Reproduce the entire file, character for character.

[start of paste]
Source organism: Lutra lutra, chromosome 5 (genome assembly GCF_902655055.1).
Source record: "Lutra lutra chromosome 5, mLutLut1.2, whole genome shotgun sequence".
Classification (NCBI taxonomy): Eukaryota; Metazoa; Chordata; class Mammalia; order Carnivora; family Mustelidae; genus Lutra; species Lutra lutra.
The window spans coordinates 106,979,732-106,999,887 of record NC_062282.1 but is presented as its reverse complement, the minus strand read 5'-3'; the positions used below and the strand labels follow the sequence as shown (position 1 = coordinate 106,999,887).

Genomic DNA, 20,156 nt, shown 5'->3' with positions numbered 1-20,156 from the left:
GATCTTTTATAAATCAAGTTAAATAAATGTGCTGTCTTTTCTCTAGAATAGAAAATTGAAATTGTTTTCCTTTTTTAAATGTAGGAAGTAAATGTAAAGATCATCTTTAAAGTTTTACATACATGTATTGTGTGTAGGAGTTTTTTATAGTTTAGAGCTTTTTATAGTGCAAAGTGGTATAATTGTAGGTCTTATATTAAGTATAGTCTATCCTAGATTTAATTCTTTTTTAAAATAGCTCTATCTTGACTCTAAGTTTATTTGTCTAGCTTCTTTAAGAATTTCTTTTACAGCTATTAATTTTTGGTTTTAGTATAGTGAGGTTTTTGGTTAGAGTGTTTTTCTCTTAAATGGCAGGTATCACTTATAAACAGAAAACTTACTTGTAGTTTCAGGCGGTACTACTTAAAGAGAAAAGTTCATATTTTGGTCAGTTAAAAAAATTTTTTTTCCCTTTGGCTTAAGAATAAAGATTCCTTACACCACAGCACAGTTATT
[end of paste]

Source organism: Lutra lutra, chromosome 5 (genome assembly GCF_902655055.1).
Source record: "Lutra lutra chromosome 5, mLutLut1.2, whole genome shotgun sequence".
Classification (NCBI taxonomy): Eukaryota; Metazoa; Chordata; class Mammalia; order Carnivora; family Mustelidae; genus Lutra; species Lutra lutra.
The window spans coordinates 106,979,732-106,999,887 of record NC_062282.1 but is presented as its reverse complement, the minus strand read 5'-3'; the positions used below and the strand labels follow the sequence as shown (position 1 = coordinate 106,999,887).

Genomic DNA, 20,156 nt, shown 5'->3' with positions numbered 1-20,156 from the left:
GATCTTTTATAAATCAAGTTAAATAAATGTGCTGTCTTTTCTCTAGAATAGAAAATTGAAATTGTTTTCCTTTTTTAAATGTAGGAAGTAAATGTAAAGATCATCTTTAAAGTTTTACATACATGTATTGTGTGTAGGAGTTTTTTATAGTTTAGAGCTTTTTATAGTGCAAAGTGGTATAATTGTAGGTCTTATATTAAGTATAGTCTATCCTAGATTTAATTCTTTTTTAAAATAGCTCTATCTTGACTCTAAGTTTATTTGTCTAGCTTCTTTAAGAATTTCTTTTACAGCTATTAATTTTTGGTTTTAGTATAGTGAGGTTTTTGGTTAGAGTGTTTTTCTCTTAAATGGCAGGTATCACTTATAAACAGAAAACTTACTTGTAGTTTCAGGCGGTACTACTTAAAGAGAAAAGTTCATATTTTGGTCAGTTAAAAAAATTTTTTTTCCCTTTGGCTTAAGAATAAAGATTCCTTACACCACAGCACAGTTATT